One day I was at the grocery store in the section that features pastries you buy in small quantities. I noticed a woman getting a box of small cookies and for every two that went in the container for checkout, another one went into her mouth. While I’m sure that grocery stores have a shrinkage allowance to cover the cost of these actions, I found it a surprising behavior. I had also seen a similar behavior but with a slightly different edge a few weeks prior, when a young child put his hand in an open bin of candy. The mother’s reaction was along the lines of, “I can let you have one piece to eat before checkout”. My immediate reaction arose from a hint of “Jersey sarcasm”, (i.e. I didn’t know it was her candy to give away), and included a decision not to buy from those candy bins.

As I pondered those two experiences further, I found myself a bit angry. Using practices learned in my various transformational studies, I opted to become curious about what this reaction might reflect in me. First I asked myself, “What did this type of behavior represent?”. My answers included rude, inconsiderate, entitled, and even disgusting (for the hand in the candy bin).

Are there any other reactions you might have if you encountered similar behavior? Perhaps it doesn’t bother you, or you don’t notice it happening.

I sat with the aspects of rude, inconsiderate, entitled, and disgusting, and worked with each to determine if they were general triggers for me, or if they might represent “disowned aspects” of myself. Then I shifted the question slightly.

Looking at some of these qualities I asked myself, “In what ways am I inconsiderate of myself or rude to myself?” What presented itself is how in one area of my life (health), I have been less than considerate of myself. My recent indulgence in sweets is a way in which I am less than considerate of myself when I look at how it impacts my overall quality of life. When I don’t listen to the part of me that says “STOP”, I am being rude to myself. Thinking of the part that says, “I want what I want when I want it”, highlighted where I might be feeling entitled. The fact that chocolate was adding to my weight was making me feel disgusting and disgusted with myself.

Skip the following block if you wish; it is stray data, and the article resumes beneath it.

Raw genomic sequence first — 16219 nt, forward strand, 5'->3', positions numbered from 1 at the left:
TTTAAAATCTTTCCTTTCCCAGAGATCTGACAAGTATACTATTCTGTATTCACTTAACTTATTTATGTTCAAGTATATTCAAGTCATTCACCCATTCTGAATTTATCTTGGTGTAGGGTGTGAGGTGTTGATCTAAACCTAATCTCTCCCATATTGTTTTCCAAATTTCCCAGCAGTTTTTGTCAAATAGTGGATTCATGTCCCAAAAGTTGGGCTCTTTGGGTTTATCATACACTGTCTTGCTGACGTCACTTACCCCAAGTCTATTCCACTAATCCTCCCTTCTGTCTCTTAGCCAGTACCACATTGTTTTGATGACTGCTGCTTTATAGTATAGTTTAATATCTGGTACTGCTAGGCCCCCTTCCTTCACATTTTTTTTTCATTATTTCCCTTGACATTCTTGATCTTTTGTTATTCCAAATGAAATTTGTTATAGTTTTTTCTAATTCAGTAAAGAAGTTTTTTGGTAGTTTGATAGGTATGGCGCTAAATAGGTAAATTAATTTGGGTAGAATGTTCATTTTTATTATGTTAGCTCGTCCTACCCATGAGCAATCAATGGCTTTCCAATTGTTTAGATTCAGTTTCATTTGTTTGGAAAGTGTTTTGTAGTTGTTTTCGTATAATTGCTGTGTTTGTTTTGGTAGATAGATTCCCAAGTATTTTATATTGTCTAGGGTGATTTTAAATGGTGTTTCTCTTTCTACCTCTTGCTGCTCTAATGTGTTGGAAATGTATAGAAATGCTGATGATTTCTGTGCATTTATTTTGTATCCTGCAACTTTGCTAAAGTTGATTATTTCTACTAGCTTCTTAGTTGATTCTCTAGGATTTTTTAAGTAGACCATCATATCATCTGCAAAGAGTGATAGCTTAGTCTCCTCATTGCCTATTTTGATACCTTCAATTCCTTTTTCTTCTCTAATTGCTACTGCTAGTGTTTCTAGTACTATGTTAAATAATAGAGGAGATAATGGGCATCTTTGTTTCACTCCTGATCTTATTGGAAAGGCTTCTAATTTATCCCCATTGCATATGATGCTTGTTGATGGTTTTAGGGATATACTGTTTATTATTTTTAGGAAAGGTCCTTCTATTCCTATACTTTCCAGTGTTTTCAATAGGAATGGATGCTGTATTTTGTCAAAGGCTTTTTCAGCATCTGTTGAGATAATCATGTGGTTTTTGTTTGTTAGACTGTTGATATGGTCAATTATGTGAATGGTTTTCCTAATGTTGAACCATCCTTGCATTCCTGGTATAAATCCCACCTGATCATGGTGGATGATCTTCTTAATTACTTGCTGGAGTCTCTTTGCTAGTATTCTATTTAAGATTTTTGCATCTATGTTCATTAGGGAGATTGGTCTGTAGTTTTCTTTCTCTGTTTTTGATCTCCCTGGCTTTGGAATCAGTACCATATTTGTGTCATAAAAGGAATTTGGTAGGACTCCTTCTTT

Even with that exploration, I still saw people eating products before checkout, or children putting their hands in bins. I continued to dig deeper, and was able to find my hidden craving/trigger and use that awareness to then choose to turn off the switch, which then released my “self-inconsiderate” behavior. Interestingly enough, I have not seen that type of behavior in stores since.

What patterns of behavior do you see reflected in your environment that may be calling for your attention? Does anyone act in a way that makes you angry, resentful, or righteous? If you answered yes to either of these questions, my foundational coaching programs could be a good opportunity to shine the line on what is underneath (

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